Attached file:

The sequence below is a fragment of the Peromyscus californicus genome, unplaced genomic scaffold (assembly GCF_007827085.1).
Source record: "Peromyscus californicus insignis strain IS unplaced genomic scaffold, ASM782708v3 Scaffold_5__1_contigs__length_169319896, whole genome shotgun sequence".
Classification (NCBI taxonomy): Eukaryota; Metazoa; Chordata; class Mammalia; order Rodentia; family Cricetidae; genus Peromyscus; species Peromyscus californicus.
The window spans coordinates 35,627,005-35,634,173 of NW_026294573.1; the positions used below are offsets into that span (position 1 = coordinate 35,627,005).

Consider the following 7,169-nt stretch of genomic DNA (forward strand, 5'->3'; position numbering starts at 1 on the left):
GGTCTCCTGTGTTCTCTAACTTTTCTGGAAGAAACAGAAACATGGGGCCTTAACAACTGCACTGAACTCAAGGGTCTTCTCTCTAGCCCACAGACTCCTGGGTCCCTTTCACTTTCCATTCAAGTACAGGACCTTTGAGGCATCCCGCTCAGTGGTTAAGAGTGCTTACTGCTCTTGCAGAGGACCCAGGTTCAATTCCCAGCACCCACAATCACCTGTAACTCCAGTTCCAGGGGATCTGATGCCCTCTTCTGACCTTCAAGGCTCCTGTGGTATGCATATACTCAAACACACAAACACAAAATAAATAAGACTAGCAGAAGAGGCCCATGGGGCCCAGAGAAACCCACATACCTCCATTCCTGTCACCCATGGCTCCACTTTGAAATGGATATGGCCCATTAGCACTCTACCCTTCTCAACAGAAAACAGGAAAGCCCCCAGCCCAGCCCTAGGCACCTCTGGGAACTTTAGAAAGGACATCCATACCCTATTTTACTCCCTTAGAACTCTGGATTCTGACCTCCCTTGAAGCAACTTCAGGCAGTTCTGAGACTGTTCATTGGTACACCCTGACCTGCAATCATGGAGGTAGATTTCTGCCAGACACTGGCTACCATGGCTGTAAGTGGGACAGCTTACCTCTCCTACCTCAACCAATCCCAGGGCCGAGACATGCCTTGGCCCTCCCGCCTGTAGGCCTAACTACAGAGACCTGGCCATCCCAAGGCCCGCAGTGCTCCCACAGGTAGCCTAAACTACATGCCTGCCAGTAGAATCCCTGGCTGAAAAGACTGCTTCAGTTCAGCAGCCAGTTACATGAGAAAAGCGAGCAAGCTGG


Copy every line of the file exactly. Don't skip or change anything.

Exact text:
The sequence below is a fragment of the Peromyscus californicus genome, unplaced genomic scaffold (assembly GCF_007827085.1).
Source record: "Peromyscus californicus insignis strain IS unplaced genomic scaffold, ASM782708v3 Scaffold_5__1_contigs__length_169319896, whole genome shotgun sequence".
Classification (NCBI taxonomy): Eukaryota; Metazoa; Chordata; class Mammalia; order Rodentia; family Cricetidae; genus Peromyscus; species Peromyscus californicus.
The window spans coordinates 35,627,005-35,634,173 of NW_026294573.1; the positions used below are offsets into that span (position 1 = coordinate 35,627,005).

Consider the following 7,169-nt stretch of genomic DNA (forward strand, 5'->3'; position numbering starts at 1 on the left):
GGTCTCCTGTGTTCTCTAACTTTTCTGGAAGAAACAGAAACATGGGGCCTTAACAACTGCACTGAACTCAAGGGTCTTCTCTCTAGCCCACAGACTCCTGGGTCCCTTTCACTTTCCATTCAAGTACAGGACCTTTGAGGCATCCCGCTCAGTGGTTAAGAGTGCTTACTGCTCTTGCAGAGGACCCAGGTTCAATTCCCAGCACCCACAATCACCTGTAACTCCAGTTCCAGGGGATCTGATGCCCTCTTCTGACCTTCAAGGCTCCTGTGGTATGCATATACTCAAACACACAAACACAAAATAAATAAGACTAGCAGAAGAGGCCCATGGGGCCCAGAGAAACCCACATACCTCCATTCCTGTCACCCATGGCTCCACTTTGAAATGGATATGGCCCATTAGCACTCTACCCTTCTCAACAGAAAACAGGAAAGCCCCCAGCCCAGCCCTAGGCACCTCTGGGAACTTTAGAAAGGACATCCATACCCTATTTTACTCCCTTAGAACTCTGGATTCTGACCTCCCTTGAAGCAACTTCAGGCAGTTCTGAGACTGTTCATTGGTACACCCTGACCTGCAATCATGGAGGTAGATTTCTGCCAGACACTGGCTACCATGGCTGTAAGTGGGACAGCTTACCTCTCCTACCTCAACCAATCCCAGGGCCGAGACATGCCTTGGCCCTCCCGCCTGTAGGCCTAACTACAGAGACCTGGCCATCCCAAGGCCCGCAGTGCTCCCACAGGTAGCCTAAACTACATGCCTGCCAGTAGAATCCCTGGCTGAAAAGACTGCTTCAGTTCAGCAGCCAGTTACATGAGAAAAGCGAGCAAGCTGG